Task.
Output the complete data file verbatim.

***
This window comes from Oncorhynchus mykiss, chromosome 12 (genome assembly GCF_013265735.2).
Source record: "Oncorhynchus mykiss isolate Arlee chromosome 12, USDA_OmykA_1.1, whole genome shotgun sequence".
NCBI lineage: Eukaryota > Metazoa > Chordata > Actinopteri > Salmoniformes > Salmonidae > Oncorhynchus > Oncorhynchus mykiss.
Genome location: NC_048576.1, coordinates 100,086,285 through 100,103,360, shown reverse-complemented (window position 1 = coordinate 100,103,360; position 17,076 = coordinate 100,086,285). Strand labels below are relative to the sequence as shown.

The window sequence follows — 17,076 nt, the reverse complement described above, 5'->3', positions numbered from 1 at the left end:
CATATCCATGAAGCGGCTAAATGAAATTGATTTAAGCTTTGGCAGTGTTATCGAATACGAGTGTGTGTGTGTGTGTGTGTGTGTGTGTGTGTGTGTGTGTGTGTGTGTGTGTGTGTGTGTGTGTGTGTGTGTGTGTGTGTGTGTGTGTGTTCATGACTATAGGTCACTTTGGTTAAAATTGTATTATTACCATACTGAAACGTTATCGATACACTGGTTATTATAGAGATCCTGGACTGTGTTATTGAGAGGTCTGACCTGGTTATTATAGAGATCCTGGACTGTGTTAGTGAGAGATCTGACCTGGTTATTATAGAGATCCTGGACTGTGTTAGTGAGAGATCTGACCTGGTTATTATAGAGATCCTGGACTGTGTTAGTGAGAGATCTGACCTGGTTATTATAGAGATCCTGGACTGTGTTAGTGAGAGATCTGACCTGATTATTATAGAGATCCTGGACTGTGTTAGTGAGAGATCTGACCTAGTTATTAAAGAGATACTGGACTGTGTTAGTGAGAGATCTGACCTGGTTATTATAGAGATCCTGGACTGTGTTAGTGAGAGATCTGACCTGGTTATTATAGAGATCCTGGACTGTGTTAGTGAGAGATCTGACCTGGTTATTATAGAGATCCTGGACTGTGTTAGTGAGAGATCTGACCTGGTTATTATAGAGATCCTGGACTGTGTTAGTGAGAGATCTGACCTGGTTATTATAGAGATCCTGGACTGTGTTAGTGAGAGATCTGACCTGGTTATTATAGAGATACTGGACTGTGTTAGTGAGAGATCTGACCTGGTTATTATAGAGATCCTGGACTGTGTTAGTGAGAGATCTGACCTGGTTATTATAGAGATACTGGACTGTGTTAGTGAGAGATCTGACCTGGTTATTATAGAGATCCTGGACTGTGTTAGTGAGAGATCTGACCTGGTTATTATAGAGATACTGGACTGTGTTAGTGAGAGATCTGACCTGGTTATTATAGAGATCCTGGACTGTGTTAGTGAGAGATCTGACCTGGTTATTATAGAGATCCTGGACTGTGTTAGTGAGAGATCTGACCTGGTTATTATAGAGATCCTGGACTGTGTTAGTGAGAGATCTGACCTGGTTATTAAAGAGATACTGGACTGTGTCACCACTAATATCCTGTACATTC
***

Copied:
This window comes from Oncorhynchus mykiss, chromosome 12 (genome assembly GCF_013265735.2).
Source record: "Oncorhynchus mykiss isolate Arlee chromosome 12, USDA_OmykA_1.1, whole genome shotgun sequence".
NCBI lineage: Eukaryota > Metazoa > Chordata > Actinopteri > Salmoniformes > Salmonidae > Oncorhynchus > Oncorhynchus mykiss.
Genome location: NC_048576.1, coordinates 100,086,285 through 100,103,360, shown reverse-complemented (window position 1 = coordinate 100,103,360; position 17,076 = coordinate 100,086,285). Strand labels below are relative to the sequence as shown.

The window sequence follows — 17,076 nt, the reverse complement described above, 5'->3', positions numbered from 1 at the left end:
CATATCCATGAAGCGGCTAAATGAAATTGATTTAAGCTTTGGCAGTGTTATCGAATACGAGTGTGTGTGTGTGTGTGTGTGTGTGTGTGTGTGTGTGTGTGTGTGTGTGTGTGTGTGTGTGTGTGTGTGTGTGTGTGTGTGTGTGTGTGTTCATGACTATAGGTCACTTTGGTTAAAATTGTATTATTACCATACTGAAACGTTATCGATACACTGGTTATTATAGAGATCCTGGACTGTGTTATTGAGAGGTCTGACCTGGTTATTATAGAGATCCTGGACTGTGTTAGTGAGAGATCTGACCTGGTTATTATAGAGATCCTGGACTGTGTTAGTGAGAGATCTGACCTGGTTATTATAGAGATCCTGGACTGTGTTAGTGAGAGATCTGACCTGGTTATTATAGAGATCCTGGACTGTGTTAGTGAGAGATCTGACCTGATTATTATAGAGATCCTGGACTGTGTTAGTGAGAGATCTGACCTAGTTATTAAAGAGATACTGGACTGTGTTAGTGAGAGATCTGACCTGGTTATTATAGAGATCCTGGACTGTGTTAGTGAGAGATCTGACCTGGTTATTATAGAGATCCTGGACTGTGTTAGTGAGAGATCTGACCTGGTTATTATAGAGATCCTGGACTGTGTTAGTGAGAGATCTGACCTGGTTATTATAGAGATCCTGGACTGTGTTAGTGAGAGATCTGACCTGGTTATTATAGAGATCCTGGACTGTGTTAGTGAGAGATCTGACCTGGTTATTATAGAGATACTGGACTGTGTTAGTGAGAGATCTGACCTGGTTATTATAGAGATCCTGGACTGTGTTAGTGAGAGATCTGACCTGGTTATTATAGAGATACTGGACTGTGTTAGTGAGAGATCTGACCTGGTTATTATAGAGATCCTGGACTGTGTTAGTGAGAGATCTGACCTGGTTATTATAGAGATACTGGACTGTGTTAGTGAGAGATCTGACCTGGTTATTATAGAGATCCTGGACTGTGTTAGTGAGAGATCTGACCTGGTTATTATAGAGATCCTGGACTGTGTTAGTGAGAGATCTGACCTGGTTATTATAGAGATCCTGGACTGTGTTAGTGAGAGATCTGACCTGGTTATTAAAGAGATACTGGACTGTGTCACCACTAATATCCTGTACATTC